In this day and age, when many marriages end in divorce, making it to your 50th wedding anniversary is more rare than consensus in Congress. Last November, my parents—Margaret and John Taulane—reached that milestone.
They’ve raised six kids together, battled tough financial times, and nursed each other through hospital stays, heart attacks, and strokes—and never once waivered in their devotion to each other. In the spirit of the Valentine’s season—yes, it’s now a season according to the red, pink and white explosion of hearts at Target—I sat down with them to talk about the secrets of a long-lasting partnership. Here is the wisdom that they shared.
Know what you’re getting into. Walking down the aisle is just the beginning of your lives together, and most people at that time have no idea of what love entails. Vows can present a real challenge to some—it’s easy to say the words, but hard to live up to them. It requires effort, compromise and sacrifice.
Face your challenges head on. After 50 years of marriage we look back and wonder about how we overcame the challenges that we encountered—but we did. We persevered through the bad times because we were committed to each other and to making our marriage work. We both agree, that is has never been dull!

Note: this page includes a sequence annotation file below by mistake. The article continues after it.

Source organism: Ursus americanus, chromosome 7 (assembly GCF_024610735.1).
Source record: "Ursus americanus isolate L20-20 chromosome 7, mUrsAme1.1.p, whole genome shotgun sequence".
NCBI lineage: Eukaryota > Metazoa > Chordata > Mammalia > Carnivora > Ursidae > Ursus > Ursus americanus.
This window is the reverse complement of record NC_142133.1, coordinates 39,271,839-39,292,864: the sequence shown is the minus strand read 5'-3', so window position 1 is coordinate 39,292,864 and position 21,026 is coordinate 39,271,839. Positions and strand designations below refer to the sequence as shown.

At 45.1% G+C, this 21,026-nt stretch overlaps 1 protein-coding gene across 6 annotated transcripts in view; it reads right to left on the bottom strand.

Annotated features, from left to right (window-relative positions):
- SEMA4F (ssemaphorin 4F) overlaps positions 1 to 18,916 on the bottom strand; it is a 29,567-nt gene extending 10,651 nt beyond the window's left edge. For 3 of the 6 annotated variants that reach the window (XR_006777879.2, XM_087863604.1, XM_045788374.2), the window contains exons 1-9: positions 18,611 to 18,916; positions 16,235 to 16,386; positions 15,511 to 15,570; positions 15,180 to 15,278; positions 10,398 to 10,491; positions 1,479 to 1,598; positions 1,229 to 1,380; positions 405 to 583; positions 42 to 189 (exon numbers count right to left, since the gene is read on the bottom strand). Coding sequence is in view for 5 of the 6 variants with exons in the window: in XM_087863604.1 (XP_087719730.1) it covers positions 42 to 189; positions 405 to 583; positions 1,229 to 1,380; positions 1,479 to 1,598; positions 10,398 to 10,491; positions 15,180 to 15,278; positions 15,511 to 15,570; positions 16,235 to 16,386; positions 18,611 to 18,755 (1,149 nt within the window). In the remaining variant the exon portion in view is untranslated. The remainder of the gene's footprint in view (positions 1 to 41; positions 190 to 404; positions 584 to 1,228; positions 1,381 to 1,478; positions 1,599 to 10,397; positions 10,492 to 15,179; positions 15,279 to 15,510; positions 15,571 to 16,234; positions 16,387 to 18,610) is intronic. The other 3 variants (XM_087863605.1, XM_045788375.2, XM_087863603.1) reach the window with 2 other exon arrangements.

Embrace the commitment you make to each other. Some of the qualities of a good marriage are patience, kindness, and respect. A sense of commitment is essential. Today it sometimes seems the true sense of commitment is missing when people marry.
Stay cool and carry on. Marriage, like most life experiences, has its ups and downs. At least one of the parties has to remain cool and calm. Both parties have to know when to say I am sorry. There should be balance in the relationship and mutual respect is essential.
Marriage is built on shared values. You need to be open and honest about what you value most and have shared ideals. You don’t have to agree on everything—just the big things. The core of society is the family and the family needs a solid marriage to thrive.
Have a sense of humor. Know when to laugh at yourselves and at each other. And most importantly, be sure to laugh together.